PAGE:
Unite de Neuropsychopharmacologie Experimentale, ESA 6036 CNRS, Institut Federatif de Recherches Multidisciplinaires sur les Peptides=IFR 23, Faculte de Medecine et Pharmacie, 22, bd Gambetta, F 76000 Rouen.

http://www.ncbi.nlm.nih.gov/pubmed/10790600

[16] Neurol Res. 2000 Apr;22(3):285-92.

Mechanisms of spinal cord stimulation in neuropathic pain.

Meyerson BA, Linderoth B.

Department of Clinical Neuroscience, Karolinska Institute, Stockholm, Sweden.

http://www.ncbi.nlm.nih.gov/pubmed/10769822

[17] Pain. 1999 Aug;Suppl 6:S149-52.

Regulation of spinal nociceptive processing: where we went when we wandered onto the path marked by the gate.

Yaksh TL.

Department of Anesthesiology, University of California, San Diego, USA.

http://www.ncbi.nlm.nih.gov/pubmed/10491984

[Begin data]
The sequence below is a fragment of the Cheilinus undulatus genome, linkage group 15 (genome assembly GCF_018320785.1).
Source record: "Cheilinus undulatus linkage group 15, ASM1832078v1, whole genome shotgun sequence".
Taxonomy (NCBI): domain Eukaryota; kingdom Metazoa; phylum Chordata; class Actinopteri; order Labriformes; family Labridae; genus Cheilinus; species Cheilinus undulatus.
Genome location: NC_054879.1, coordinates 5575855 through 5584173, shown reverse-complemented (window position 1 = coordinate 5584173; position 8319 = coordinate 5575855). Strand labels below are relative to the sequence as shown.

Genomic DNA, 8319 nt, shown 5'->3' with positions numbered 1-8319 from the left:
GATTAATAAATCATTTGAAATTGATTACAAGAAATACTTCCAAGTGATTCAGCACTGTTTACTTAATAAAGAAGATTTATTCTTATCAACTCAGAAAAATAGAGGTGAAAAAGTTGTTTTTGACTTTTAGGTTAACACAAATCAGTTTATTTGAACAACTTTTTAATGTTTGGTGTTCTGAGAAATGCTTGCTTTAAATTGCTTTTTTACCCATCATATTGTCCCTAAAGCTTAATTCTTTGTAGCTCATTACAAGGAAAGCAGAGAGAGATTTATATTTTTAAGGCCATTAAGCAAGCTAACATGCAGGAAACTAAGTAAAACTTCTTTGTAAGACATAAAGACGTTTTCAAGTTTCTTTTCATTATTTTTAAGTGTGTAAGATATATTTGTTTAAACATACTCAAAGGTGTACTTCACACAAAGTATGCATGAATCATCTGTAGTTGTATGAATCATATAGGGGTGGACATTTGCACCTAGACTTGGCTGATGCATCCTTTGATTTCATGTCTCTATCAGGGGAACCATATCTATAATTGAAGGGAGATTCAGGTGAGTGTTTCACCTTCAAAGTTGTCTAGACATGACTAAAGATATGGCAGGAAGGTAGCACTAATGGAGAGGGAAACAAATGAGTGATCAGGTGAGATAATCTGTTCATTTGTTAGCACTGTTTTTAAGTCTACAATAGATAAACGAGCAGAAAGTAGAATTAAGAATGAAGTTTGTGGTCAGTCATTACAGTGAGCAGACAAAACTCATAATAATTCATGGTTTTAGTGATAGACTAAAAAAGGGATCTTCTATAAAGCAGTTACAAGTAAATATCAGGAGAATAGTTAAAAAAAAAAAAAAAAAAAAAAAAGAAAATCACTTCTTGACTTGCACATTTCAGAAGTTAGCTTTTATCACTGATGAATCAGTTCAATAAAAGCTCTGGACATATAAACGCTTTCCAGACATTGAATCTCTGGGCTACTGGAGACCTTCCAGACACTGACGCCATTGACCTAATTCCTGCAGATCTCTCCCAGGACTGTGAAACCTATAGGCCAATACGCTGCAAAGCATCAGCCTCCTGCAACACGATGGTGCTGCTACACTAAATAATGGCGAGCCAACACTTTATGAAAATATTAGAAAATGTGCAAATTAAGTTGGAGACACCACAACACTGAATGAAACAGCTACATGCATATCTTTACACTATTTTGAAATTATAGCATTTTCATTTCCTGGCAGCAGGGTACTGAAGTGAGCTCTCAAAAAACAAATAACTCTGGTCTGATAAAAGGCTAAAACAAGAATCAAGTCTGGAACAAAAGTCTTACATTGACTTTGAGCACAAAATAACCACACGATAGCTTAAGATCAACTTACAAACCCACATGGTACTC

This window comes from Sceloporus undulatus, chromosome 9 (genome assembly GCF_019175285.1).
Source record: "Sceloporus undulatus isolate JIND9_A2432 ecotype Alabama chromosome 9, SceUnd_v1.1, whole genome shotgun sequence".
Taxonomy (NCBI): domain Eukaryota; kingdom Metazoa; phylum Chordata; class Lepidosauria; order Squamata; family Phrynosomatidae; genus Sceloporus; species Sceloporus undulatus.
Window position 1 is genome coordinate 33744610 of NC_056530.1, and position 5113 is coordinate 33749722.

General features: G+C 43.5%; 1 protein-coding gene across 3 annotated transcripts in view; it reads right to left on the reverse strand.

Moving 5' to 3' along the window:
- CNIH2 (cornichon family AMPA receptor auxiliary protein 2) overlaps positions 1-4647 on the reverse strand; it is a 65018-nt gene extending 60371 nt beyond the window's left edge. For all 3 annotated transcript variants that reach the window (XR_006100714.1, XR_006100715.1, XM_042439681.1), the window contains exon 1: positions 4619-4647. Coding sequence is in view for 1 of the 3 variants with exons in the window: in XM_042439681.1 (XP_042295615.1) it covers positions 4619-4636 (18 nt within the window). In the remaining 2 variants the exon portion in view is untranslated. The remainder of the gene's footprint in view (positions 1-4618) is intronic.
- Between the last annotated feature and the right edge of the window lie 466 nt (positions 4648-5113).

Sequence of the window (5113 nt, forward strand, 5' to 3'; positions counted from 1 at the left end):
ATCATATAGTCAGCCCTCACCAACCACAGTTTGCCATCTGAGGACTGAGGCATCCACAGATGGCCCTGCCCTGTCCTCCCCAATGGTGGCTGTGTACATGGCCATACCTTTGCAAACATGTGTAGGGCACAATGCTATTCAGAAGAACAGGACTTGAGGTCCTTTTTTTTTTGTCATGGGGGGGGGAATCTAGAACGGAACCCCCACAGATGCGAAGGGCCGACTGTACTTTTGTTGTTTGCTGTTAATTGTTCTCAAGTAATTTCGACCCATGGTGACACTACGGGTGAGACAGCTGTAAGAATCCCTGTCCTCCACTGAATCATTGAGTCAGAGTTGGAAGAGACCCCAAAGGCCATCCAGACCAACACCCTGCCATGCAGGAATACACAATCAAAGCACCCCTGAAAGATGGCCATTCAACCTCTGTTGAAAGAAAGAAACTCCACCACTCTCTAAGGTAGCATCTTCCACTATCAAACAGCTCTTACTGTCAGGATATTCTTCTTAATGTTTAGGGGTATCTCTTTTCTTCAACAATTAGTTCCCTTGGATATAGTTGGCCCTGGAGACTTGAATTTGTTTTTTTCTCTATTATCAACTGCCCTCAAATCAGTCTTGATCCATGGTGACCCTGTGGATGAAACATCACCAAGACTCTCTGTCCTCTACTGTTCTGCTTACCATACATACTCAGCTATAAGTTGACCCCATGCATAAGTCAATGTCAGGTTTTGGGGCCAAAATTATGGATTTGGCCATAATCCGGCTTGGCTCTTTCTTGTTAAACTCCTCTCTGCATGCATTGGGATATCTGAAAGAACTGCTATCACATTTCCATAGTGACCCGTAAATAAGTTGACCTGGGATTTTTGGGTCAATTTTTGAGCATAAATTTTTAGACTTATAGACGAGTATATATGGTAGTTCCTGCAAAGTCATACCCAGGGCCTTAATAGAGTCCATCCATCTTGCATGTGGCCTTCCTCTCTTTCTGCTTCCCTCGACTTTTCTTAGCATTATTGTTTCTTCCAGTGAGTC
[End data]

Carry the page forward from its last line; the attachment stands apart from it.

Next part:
[18] Pain. 1999 Aug;Suppl 6:S121-6.

From the gate to the neuromatrix.

Melzack R.

Department of Psychology, McGill University, Montreal, Quebec, Canada.

http://www.ncbi.nlm.nih.gov/pubmed/10491980

[19] J Clin Neurophysiol. 1997 Jan;14(1):46-62.

Stimulation of the central and peripheral nervous system for the control of pain.

Stanton-Hicks M, Salamon J.

Anaesthesia Pain Management Center, Cleveland Clinic Foundation, OH 44195, USA.

http://www.ncbi.nlm.nih.gov/pubmed/9013359

[20] Percept Psychophys. 1996
Jul;58(5):693-703.

An investigation of the gate control theory of pain using the experimental pain stimulus of potassium iontophoresis.

Humphries SA, Johnson MH, Long NR.

Department of Psychology, Massey University, Palmerston North, New Zealand.

http://www.ncbi.nlm.nih.gov/pubmed/8710448